• Balancing Supply & Demand
    • Managing Supply Chain
    • Forecast Demand & Manage Inventory

Outlook 2022: A spotlight on the supply chain

  • Article

The COVID-19 pandemic revealed the vulnerability of supply chains to disruption as businesses struggled to keep up with consumer demand and depleted stocks amid one of the most unique and challenging periods in global economic history.

But as the global economy enters a period of recoveryi—uneven due mainly to the spread of Omicron and rising inflation—Canadian businesses want to know: When will supply chain bottlenecks start to ease?

There are a number of early indicators that supply chain pressures may already be easing, including:

  1. Decreasing container rates: While still high, container spot freight rates have come down in recent months. Rates from Asia to North America’s West Coast have decreased by about 20% from September 2021 levels to around USD$16,000 per 40-ft container. Rates from Asia to North Europe have remained steady at the same price point. While there’s a risk surrounding higher spot rates leading to higher long-term contract rates, businesses are increasingly entering into longer-term multi-year contracts, indicating the need to lock in certainty around freight rates.
  2. Relief on input cost pressures: Input cost pressures remain high but began to ease slightly at the beginning of this year, according to business surveys. However, higher energy and raw materials prices risk increasing price pressures further for businesses around the world.
  3. Improved supplier delivery times: Although still significantly extended, supplier delivery times are improving slightly in 2022.
  4. Decongesting ports: While several main ports remain congested, particularly along the U.S. West Coast, new queuing systems and the risk of additional container handling fees to encourage faster clearance of cargo are helping to ease congestion.

While these indicators are welcome news for businesses impacted by trade disruptions and bottlenecks, the ripple effect of persistent and integrated challenges distributed across global supply chains means we’re not out of the woods yet.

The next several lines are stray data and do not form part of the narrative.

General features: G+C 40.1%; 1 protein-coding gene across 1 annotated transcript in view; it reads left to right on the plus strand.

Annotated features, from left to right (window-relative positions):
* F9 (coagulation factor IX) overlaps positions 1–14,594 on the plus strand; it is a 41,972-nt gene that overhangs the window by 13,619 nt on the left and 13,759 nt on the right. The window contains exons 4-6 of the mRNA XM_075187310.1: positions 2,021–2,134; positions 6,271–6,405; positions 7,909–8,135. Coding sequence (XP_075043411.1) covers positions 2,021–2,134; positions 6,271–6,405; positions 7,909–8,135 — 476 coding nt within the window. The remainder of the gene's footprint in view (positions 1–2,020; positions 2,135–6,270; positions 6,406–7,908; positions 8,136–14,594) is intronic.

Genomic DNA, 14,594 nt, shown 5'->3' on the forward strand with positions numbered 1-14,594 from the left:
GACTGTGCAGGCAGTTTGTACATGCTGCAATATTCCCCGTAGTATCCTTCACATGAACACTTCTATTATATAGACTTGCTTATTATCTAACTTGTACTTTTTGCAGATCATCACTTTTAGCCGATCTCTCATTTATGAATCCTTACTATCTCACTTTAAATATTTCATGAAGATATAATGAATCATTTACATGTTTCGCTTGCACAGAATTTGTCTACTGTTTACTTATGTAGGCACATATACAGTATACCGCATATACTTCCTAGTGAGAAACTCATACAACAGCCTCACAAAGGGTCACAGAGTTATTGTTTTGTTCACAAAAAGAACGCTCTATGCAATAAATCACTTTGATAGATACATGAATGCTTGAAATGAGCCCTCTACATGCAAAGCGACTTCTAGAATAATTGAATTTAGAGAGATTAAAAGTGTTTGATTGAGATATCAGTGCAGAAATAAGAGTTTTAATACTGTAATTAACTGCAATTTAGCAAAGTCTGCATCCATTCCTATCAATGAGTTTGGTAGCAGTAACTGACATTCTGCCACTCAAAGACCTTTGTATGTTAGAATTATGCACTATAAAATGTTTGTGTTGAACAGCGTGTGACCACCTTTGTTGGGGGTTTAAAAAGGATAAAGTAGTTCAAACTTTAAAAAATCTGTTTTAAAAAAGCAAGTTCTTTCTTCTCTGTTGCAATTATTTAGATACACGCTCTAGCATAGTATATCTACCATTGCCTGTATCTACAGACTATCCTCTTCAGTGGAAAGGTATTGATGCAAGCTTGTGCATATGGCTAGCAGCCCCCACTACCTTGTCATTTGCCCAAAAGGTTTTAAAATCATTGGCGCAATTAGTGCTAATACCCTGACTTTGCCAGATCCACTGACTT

HSBC Trade Economist Shanella Rajanayagam believes it may still be a while before significant and sustainable easing begins.
“It’s more likely that trade disruptions will only start to ease broadly in the second half of 2022,” says Rajanayagam. “And even then it will still take many months for supply chains to normalize, and it could be an uneven recovery for different sectors, particularly as pent-up demand for certain goods affected by input shortages returns at different times.”
There remain four key issues that will continue to lead to short-term supply chain disruption over the coming months, including:

  1. Input shortages: Businesses continue to grapple with both labour and inventory shortages, from seafarers and truck drivers to semiconductors and lumberii.
  2. Land site challenges: Critical input shortages are compounded by persistent capacity and logistics challenges at arrival ports, where containers remain extremely backed up. At Vancouver’s port, vessels waiting to berth can expect a 28-day delay. At Long Beach, waiting times have been up to 36 days.
  3. Delivery delays: Delivery times remain extended for several sectors, particularly technology affected by chip shortages, but also across a range of industrial and consumer goods.
  4. Omicron and COVID-19 restrictions in Asia: The spread of the Omicron variant and COVID-19 movement restrictions posed a renewed risk to port and factory operations throughout the region. Automakers had to idle production, and some ports diverted key cargo to other destinations due to lockdowns.

So what strategies can Canadian businesses take to navigate the near future as supply chains re-establish stability?

Businesses can take several shorter-term approaches, from shifting production to alternative facilities and maintaining strong relationships with suppliers, to shifting from a just-in-time (JIC) to a just-in-case (JIC) strategy of stockpiling critical input inventories as a buffer against shortages. By looking at operational changes that can be applied in short-order, many can ease some of the burdens on their supply chains while we wait for a return to “normal.”

Ultimately the key to reducing supply chain pressures will be in reducing demand. With government-backed fiscal stimulus measures rolling back, demand should begin to stabilize along with the markets. While it will still take some to unwind, we should be reaching a turning point for trade disruptions in the not-to-distant future.

Worried about how supply chain uncertainties could impact your business this year? From Receivables Finance, Trade Finance to Export Financing solutions, HSBC Bank Canada has a number of ways to support you. Contact HSBC Bank Canada to discuss strategies and services that could help.

Need help?

Get in touch to learn more about our banking solutions and how we can help you drive your business forward.